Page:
Bob and I are on a trip to Florida, Louisiana, Alabama, and Mississippi. It is a trip I have looked forward to for some time. As I have read through letters from the past and searched for past records for my family, it seems fitting that I should travel to an area of our country in which resides so much of our nation’s past. I don’t know if any of my ancestors were plantation owners or not, but I do know that some of them came from the south, so I suppose there is a possibility.
Going through Nottoway Plantation, gave us a peek into the lives of the very wealthiest plantation owners. These were people who could not “afford” to marry for love. Every child in the family knew what was expected of them. You married to better your standing and value…even if that meant marrying your cousin, as did happen in some cases, but was not totally common. Does this remind you of “Gone With The Wind”? It did us, but that is how the wealthy lived in those days, and maybe even more than we know in today’s world.
The Randolf family completed Nottoway Plantation in 1859 after 2 years of construction. It was situated right on the Mississippi River, and that was how the family traveled…by river boat, directly into New Orleans. They new no shortage of funds, and lived extravagantly…at least until the Civil War broke out in 1861. One of their sons was killed in the war, one became ill and was sent home, and one was captured. Still, the family proved what they were made of. The father, John went to Texas to grow cotton in order to make money, and the wife and some of the daughters stayed in the family home…even when the Yankee troops showed up. A wise woman, Emily offered to let the troops camp on her property and use what they needed. They took most of the vegetables and livestock, but left the home and the women alone…mostly because one of the soldiers knew one of the Randolf boys.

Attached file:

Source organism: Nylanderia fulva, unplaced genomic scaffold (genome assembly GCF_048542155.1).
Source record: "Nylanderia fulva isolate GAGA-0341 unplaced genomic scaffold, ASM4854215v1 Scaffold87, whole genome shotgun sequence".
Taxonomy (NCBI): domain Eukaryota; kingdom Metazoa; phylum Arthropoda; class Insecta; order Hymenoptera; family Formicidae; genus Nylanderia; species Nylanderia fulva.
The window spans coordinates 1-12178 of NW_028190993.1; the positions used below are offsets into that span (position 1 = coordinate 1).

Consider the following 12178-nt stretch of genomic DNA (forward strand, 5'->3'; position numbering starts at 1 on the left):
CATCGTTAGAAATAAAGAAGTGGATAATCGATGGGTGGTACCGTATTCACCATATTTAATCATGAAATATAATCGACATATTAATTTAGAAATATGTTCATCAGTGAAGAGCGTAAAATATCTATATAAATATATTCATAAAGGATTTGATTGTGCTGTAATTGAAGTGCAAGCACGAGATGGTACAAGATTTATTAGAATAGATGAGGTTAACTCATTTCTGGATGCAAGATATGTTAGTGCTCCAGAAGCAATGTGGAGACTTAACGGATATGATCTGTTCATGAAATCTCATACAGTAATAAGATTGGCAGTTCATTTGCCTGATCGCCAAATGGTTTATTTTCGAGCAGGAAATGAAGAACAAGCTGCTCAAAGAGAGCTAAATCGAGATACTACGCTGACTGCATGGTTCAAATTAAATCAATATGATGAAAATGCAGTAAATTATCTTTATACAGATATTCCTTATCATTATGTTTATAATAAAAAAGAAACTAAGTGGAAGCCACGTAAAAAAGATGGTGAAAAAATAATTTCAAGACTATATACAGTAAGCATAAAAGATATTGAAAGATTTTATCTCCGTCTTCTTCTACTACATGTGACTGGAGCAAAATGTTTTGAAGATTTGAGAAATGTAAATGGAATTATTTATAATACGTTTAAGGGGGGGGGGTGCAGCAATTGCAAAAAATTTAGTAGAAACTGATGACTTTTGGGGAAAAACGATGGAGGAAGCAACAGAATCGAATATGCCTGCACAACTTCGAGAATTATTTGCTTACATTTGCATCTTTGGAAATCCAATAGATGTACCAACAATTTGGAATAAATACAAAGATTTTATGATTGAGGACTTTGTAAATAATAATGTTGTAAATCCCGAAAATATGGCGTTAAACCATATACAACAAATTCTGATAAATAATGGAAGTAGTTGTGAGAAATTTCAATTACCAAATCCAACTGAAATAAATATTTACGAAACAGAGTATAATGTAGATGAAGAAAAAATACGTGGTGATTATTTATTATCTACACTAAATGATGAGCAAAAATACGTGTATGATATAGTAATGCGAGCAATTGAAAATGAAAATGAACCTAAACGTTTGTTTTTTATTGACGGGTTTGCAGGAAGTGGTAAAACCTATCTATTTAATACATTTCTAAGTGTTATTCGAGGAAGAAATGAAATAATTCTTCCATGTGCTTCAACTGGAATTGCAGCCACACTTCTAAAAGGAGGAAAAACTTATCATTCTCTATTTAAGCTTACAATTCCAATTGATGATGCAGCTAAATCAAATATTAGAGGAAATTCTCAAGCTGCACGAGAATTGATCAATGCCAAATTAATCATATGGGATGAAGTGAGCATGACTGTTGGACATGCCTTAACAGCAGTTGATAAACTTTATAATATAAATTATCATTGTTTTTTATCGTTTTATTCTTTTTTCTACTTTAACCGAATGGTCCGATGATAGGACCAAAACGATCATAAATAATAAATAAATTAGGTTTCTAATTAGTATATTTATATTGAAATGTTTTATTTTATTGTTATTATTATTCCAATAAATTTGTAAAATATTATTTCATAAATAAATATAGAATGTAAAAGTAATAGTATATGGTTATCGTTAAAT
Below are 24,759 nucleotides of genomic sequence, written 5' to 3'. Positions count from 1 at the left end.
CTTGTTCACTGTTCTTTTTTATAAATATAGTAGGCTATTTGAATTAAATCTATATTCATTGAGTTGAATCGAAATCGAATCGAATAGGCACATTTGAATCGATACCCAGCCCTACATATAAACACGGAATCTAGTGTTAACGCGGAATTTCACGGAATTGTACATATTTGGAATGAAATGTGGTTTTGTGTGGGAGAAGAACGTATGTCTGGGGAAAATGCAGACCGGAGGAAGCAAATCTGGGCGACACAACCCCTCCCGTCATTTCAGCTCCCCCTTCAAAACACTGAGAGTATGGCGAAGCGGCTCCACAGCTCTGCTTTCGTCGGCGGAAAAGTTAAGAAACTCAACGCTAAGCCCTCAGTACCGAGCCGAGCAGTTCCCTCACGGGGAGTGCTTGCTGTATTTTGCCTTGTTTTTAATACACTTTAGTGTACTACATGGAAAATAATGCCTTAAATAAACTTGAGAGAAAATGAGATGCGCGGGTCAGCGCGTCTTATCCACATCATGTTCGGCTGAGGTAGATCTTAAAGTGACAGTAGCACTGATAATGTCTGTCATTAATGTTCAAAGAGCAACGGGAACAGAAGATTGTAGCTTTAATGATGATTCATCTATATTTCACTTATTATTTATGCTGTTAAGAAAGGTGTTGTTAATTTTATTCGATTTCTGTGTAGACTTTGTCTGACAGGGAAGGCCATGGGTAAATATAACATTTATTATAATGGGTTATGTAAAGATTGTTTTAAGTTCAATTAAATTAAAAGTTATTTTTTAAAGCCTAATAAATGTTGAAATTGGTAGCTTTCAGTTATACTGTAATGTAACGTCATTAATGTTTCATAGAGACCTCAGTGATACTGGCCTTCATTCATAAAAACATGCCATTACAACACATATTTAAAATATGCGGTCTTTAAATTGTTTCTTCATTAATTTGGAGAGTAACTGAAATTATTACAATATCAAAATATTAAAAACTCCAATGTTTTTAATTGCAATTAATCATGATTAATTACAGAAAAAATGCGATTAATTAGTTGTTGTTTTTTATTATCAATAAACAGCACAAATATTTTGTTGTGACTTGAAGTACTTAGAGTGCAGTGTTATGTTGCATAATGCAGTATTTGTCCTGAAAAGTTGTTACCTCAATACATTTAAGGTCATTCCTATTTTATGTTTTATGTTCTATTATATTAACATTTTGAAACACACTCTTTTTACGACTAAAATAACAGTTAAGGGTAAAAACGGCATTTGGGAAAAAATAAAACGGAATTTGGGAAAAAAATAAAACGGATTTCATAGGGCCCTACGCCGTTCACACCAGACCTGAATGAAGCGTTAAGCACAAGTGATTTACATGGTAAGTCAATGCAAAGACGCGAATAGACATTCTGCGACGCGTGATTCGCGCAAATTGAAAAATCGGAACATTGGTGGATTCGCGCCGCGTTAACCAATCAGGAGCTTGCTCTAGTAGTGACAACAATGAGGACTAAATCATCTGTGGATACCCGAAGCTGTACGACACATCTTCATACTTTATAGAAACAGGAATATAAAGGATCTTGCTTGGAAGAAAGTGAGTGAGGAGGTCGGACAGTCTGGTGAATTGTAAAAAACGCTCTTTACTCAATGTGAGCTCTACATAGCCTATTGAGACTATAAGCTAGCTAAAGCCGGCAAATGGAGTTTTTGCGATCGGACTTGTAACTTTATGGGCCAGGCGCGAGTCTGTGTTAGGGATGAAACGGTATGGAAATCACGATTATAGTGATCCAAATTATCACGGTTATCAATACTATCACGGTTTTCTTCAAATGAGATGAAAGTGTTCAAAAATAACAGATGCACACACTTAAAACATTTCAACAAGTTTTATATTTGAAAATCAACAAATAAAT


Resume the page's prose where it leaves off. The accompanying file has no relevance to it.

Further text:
The home was made of the finest Virginia Cypress wood, which resisted rotting and termites, so the home has endured through the years. The shutters made of the same wood, are simply closed when hurricanes came, and the glass is even protected. The home is beautiful, and the family held many balls there as their children came of age for marrying, because they had to make sure that their children married from the right families.